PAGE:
2030 Planning Challenge
I attended a speech last night by Edward Mazria, who's generated a whole lot of buzz within the architecture community with his 2030 Challenge:
(this includes many of the same slides from his speech)
Ed is an architect who comes from a solar-design background -- in fact, he wrote the very first architecture book I remember reading, "The Passive Solar Energy Book" (1979). He brings some architect biases with him, for instance when he proclaims that "buildings cause half [48%] of all carbon dioxide emissions in the USA." His speech and his strategies are aimed at architects and the building trades, since that's the game he plays, although in more recent talks (like last night), he's talked a bit about the role that planners can play in reducing the building industry's contribution to climate change.
The speech got me thinking about what a 2030 Challenge for Planners would look like. The marvelous simplicity of the 2030 Challenge is that it sets some very easy to remember performance standards: today, all new buildings should use 50% less energy than their peers, with increasing targets so that new buildings are carbon neutral by 2030. (This will make a big impact since 3/4 of buildings extant in 2035 will have been built or remodeled since 2005. Buildings have a shorter lifespan than we think.)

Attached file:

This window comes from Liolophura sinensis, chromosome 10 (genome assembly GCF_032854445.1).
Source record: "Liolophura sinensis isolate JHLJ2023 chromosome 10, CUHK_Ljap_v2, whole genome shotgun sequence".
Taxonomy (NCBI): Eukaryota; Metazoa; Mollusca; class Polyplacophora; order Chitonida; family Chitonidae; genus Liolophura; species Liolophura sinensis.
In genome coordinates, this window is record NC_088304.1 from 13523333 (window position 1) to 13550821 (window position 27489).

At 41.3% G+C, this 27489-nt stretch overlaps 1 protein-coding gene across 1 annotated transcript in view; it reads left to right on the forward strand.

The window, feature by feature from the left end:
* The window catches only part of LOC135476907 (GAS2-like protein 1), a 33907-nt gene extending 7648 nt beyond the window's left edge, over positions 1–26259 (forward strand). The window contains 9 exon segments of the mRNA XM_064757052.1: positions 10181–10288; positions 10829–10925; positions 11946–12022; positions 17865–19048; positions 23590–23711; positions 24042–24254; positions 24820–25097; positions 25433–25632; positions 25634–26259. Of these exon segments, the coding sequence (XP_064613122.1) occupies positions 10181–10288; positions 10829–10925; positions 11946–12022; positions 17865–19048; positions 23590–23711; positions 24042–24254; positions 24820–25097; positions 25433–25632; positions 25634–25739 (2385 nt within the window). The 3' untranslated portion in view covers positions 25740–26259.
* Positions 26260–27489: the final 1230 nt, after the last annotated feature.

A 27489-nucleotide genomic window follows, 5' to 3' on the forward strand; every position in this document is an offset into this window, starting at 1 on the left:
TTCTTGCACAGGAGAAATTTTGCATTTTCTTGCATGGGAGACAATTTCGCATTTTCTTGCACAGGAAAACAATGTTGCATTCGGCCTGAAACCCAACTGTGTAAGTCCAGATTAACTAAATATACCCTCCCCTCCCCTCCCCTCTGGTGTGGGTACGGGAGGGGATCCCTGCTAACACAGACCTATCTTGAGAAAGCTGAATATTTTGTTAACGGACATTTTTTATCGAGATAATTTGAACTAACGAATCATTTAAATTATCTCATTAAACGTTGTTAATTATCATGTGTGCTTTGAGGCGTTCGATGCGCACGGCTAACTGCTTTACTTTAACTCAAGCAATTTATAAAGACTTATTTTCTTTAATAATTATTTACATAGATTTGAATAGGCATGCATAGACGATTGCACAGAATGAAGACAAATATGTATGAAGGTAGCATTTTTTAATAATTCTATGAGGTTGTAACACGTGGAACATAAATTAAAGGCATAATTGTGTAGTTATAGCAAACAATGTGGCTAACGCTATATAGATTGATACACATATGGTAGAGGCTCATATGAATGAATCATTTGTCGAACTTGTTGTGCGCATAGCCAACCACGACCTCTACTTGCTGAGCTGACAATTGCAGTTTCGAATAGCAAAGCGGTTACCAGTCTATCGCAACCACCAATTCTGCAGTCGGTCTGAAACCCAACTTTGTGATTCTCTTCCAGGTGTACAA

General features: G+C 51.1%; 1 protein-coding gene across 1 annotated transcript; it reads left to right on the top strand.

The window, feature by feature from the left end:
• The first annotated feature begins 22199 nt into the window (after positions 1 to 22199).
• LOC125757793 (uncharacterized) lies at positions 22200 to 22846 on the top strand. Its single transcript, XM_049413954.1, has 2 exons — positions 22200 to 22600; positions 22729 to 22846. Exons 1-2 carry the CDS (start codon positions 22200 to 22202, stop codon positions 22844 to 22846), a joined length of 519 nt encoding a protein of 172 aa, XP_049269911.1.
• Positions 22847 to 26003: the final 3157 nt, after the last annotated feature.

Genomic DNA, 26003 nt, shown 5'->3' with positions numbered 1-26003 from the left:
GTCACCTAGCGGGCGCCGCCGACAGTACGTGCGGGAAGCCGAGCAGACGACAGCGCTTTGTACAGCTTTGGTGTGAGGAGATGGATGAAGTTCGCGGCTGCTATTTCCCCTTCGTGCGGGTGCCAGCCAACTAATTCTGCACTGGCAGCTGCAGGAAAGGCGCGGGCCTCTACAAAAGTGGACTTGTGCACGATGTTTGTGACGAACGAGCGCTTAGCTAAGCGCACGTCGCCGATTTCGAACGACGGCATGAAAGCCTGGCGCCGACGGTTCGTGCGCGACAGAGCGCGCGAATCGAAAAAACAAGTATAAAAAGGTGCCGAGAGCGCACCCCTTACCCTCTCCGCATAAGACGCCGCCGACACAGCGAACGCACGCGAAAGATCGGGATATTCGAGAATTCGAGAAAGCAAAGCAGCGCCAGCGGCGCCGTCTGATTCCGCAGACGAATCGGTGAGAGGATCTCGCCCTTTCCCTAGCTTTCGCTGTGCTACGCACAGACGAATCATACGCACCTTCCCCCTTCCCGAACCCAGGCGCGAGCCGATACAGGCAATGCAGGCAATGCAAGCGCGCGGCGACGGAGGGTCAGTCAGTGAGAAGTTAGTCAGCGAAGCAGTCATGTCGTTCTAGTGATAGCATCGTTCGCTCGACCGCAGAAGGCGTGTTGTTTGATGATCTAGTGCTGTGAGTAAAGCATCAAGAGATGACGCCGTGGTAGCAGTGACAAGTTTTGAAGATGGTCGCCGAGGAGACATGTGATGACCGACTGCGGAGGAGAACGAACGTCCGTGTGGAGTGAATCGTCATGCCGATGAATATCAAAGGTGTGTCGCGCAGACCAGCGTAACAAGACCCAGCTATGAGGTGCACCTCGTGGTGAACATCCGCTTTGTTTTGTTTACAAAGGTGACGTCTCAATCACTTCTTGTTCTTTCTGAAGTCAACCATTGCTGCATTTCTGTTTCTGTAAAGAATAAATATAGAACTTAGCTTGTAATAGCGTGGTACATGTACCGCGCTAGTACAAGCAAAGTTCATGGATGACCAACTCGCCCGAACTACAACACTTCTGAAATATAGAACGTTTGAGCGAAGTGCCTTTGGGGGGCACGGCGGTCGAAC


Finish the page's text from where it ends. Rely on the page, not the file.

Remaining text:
However, planning's literally less concrete than architecture; it's harder to quantify the ways in which planning can reduce greenhouse gas emissions. Planners can take steps to reduce energy-intensive solo driving: Cambridge, Mass. has a policy that new developments not generate any new auto trips, and do whatever TDM is necessary to achieve that; and we know of countless ways to make walking, cycling, and transit useful. Planners can also work with new developments to include highly efficient community-scale energy generation, like "district heat & power" systems powered by geothermal, solar, wind, or biomass. To the extent that planners influence the energy grid (siting new transmission lines and power plants, large or small, clean or dirty), that's another chance.
But what would you include in a 2030 Challenge? As a former colleague of mine would say whenever I turned in a memo, "keep it simple stupid" -- so stupid that even the dimmest bulb on the planning commission will understand it. These are the people who will need convincing.
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